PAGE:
President Clinton stopped briefly in Los Angeles on Saturday to offer the nation's compassion to the victims of El Nino's storms and help Sen. Barbara Boxer raise money for her reelection bid.
"There is very little that anyone can say at this moment to ease the human loss," Clinton said after meeting with some of the victims of last week's torrential rain and mudslides.
In a small hangar at Los Angeles International Airport, the president listened to several stories, including that of the dramatic rescue of 9-month-old Tiffany Sarabia, who was swept from her mother's arms by a Laguna Beach mudslide Monday night and saved by a stranger who plucked her from the debris of a collapsing hillside. The president appeared moved by what he heard.
"It's important for me to hear this firsthand," Clinton told the group of 14 disaster victims and rescue workers. "I know it's hard for you to be here."
He approached Tiffany's mother, Teresa Sarabia, clasped her hand and said: "Bless you. It will be all right. It will be all right."
Minnie Lee Rodriguez, 83, of West Hills, told Clinton she awoke about 2:30 a.m. because of the heavy rain and looked outside. "I saw this big black hole, and I said, 'That used to be my garage. Where'd it go?' "
Rodriguez said she dragged her husband of three decades, who suffers from Parkinson's disease, down the stairs to safety. The mud and rain severely damaged the house. "We've lost everything," she said. "We have no car, and no home, so I really don't know what we're going to do. . . . We're too old to start over."
The president said that Americans' hearts are with the families of the victims, and offered condolences to relatives of the two California Highway Patrol officers who were killed Tuesday when their cruiser was swallowed by a highway washout.
"I want to encourage them, to tell them their fellow Americans are thinking about them and to pray for tranquil weather in the rebuilding process," Clinton said.
He also offered his thanks to rescue workers and others for their efforts. "I want more than anything else to praise the courage of all those who worked so hard during this disaster," Clinton said.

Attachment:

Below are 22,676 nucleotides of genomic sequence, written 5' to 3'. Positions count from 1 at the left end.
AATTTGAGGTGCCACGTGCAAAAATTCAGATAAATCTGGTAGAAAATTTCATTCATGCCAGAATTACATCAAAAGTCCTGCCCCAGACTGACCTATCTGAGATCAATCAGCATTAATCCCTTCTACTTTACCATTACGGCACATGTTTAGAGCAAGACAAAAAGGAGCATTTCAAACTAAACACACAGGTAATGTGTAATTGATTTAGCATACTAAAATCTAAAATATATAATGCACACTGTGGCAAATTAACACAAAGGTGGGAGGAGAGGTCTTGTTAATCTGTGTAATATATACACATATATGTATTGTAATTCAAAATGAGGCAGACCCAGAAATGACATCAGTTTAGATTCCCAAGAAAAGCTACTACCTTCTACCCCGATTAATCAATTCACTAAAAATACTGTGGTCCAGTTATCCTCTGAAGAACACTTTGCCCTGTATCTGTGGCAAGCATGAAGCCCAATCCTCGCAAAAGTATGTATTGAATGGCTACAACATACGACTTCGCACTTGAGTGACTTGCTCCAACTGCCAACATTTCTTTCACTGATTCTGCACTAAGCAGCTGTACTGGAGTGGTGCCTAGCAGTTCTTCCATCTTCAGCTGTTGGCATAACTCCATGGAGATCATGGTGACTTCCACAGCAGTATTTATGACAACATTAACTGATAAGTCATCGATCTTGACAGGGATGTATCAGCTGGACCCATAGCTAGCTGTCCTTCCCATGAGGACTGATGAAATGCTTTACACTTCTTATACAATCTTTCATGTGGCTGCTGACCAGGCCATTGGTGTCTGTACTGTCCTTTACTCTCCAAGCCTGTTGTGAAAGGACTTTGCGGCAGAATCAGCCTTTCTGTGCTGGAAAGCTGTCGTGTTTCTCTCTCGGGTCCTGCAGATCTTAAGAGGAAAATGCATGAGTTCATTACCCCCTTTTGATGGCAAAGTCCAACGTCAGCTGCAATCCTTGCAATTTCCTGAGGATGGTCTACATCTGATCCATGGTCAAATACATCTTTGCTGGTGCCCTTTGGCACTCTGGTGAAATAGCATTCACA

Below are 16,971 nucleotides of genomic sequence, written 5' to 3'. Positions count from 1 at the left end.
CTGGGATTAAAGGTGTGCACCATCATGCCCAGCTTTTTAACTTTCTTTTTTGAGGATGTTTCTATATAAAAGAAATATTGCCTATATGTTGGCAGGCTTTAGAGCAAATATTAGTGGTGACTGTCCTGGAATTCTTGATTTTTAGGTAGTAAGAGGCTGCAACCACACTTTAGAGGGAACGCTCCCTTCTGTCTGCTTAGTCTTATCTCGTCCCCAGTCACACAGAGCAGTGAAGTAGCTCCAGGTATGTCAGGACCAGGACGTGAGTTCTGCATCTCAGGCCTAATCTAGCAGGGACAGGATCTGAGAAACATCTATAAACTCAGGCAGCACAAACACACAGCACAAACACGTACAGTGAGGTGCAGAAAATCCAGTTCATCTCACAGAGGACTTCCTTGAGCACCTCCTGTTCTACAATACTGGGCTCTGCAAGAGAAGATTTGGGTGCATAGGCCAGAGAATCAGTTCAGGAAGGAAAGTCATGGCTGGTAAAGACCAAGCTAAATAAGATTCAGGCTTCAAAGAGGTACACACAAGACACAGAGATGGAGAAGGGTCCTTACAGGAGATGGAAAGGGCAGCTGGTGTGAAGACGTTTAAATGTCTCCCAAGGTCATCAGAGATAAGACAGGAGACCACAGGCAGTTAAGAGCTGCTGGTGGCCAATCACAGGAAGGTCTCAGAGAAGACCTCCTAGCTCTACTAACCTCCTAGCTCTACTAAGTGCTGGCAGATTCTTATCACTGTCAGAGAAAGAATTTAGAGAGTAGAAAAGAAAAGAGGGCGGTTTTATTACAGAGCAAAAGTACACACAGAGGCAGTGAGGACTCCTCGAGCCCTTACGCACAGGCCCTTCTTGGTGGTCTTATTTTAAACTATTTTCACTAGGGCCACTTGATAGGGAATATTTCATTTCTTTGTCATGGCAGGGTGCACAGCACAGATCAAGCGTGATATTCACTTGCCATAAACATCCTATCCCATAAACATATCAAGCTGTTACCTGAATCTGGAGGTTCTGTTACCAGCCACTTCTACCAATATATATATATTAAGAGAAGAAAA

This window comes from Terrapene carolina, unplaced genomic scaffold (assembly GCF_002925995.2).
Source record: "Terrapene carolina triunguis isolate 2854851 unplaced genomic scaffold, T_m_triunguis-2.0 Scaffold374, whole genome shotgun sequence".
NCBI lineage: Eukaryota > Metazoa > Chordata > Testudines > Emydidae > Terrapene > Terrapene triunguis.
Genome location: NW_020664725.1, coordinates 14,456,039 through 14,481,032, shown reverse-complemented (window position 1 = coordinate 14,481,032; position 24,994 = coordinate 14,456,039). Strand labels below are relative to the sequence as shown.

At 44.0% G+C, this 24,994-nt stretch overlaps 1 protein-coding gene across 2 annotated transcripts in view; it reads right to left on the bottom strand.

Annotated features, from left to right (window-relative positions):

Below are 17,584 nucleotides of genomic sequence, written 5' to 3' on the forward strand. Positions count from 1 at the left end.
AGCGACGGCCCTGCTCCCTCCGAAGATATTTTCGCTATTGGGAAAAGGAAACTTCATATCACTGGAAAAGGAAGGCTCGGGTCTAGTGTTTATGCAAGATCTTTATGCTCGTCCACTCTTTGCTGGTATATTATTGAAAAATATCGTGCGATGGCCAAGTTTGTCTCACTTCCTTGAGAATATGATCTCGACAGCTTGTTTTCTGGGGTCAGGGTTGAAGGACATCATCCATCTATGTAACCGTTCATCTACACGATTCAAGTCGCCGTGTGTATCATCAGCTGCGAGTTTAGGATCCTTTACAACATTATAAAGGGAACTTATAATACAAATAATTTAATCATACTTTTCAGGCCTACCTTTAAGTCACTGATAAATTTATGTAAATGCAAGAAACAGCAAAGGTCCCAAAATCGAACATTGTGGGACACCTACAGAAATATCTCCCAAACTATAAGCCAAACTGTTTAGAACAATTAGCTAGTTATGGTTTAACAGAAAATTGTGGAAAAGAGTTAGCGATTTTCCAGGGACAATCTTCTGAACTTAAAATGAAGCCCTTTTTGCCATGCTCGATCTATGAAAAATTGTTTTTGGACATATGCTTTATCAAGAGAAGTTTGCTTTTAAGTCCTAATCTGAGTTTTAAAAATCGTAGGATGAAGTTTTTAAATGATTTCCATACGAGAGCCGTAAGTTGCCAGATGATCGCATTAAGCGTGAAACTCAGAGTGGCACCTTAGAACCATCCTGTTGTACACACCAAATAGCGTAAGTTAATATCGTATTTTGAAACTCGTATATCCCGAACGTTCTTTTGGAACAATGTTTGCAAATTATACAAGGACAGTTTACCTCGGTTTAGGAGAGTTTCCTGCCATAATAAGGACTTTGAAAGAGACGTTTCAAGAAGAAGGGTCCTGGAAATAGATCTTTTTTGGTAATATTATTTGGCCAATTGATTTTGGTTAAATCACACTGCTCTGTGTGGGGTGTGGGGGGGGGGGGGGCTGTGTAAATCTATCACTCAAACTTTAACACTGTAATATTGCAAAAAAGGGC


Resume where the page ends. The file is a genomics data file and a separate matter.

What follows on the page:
The president had not planned to meet with victims of the El Nino storms in Southern California, but decided to do so after being advised by James Lee Witt, the director of the Federal Emergency Management Agency, according to White House officials.
Witt, who on Thursday visited Laguna Beach, where two people died and nine were injured in mudslides, told Clinton he thought it was important for him to speak personally with victims and community leaders.
Estimated damage in Ventura, Los Angeles and Orange counties from Monday's storm was $20 million, FEMA staff said, with the total storm damage since Feb. 9 rising to at least $475 million statewide. About 15,000 applications for aid have been filed, said Dorothy Lacey, FEMA's regional coordinating officer. About 3,300 have been processed and $5 million has been mailed out.
White House officials said the aim of the visit was not to announce more government grants, but to learn as much as possible about the impact of the disaster on the people of Southern California.
On Thursday, Clinton had a similar meeting with community leaders in the Bay Area to discuss their El Nino-related troubles, and he unveiled a package of federal assistance for the state.
The Boxer fund-raiser was held at the Beverly Hills estate of Ron Burkle, owner of the Food 4 Less supermarket chain. It was expected to generate $500,000 for Boxer's reelection effort and for other Democratic candidates.
Times staff writer Tony Perry contributed to this story.